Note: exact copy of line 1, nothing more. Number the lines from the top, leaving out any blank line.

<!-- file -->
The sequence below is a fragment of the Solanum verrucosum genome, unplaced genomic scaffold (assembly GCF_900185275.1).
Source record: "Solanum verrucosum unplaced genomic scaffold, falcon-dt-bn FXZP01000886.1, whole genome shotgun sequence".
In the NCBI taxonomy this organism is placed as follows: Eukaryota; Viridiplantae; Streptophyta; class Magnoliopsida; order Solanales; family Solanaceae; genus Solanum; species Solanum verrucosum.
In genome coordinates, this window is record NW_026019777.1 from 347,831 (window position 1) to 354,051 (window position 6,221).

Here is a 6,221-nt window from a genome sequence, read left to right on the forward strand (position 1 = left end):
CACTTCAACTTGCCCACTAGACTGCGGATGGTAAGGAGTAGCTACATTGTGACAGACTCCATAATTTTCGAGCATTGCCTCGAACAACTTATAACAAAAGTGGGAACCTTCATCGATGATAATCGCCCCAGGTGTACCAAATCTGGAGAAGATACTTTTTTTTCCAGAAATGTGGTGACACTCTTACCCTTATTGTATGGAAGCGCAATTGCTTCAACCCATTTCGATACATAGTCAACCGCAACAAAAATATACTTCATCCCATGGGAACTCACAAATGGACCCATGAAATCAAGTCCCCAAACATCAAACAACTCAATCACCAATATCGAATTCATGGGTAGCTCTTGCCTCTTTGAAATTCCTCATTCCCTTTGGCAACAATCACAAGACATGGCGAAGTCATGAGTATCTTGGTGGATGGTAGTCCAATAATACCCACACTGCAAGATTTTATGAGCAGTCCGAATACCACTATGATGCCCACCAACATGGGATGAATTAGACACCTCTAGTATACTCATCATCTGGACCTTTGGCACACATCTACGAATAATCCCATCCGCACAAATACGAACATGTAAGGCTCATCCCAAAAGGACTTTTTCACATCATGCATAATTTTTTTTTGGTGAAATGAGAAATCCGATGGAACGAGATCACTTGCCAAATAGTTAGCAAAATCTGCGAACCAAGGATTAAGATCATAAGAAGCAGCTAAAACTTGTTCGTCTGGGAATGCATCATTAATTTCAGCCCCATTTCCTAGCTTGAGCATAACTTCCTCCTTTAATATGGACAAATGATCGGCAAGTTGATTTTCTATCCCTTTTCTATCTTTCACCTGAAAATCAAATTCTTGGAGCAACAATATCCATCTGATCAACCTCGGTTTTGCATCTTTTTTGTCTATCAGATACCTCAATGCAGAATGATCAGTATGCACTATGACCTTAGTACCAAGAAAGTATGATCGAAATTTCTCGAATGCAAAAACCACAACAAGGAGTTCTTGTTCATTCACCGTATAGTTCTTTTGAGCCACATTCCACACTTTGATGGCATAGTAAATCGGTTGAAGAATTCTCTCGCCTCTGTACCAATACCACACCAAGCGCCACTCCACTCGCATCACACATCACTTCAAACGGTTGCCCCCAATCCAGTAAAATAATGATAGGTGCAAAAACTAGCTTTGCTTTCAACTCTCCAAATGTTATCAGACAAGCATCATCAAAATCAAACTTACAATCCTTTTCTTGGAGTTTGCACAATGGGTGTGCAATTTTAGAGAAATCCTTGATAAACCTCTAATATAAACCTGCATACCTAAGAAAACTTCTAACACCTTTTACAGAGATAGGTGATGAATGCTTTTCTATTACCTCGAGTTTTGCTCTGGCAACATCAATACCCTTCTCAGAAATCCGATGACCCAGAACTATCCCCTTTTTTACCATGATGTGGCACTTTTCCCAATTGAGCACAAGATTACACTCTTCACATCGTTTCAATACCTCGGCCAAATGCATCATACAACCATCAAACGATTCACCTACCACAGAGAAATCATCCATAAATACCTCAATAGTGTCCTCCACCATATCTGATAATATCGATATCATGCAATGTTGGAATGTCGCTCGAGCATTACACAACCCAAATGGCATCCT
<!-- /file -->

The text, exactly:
The sequence below is a fragment of the Solanum verrucosum genome, unplaced genomic scaffold (assembly GCF_900185275.1).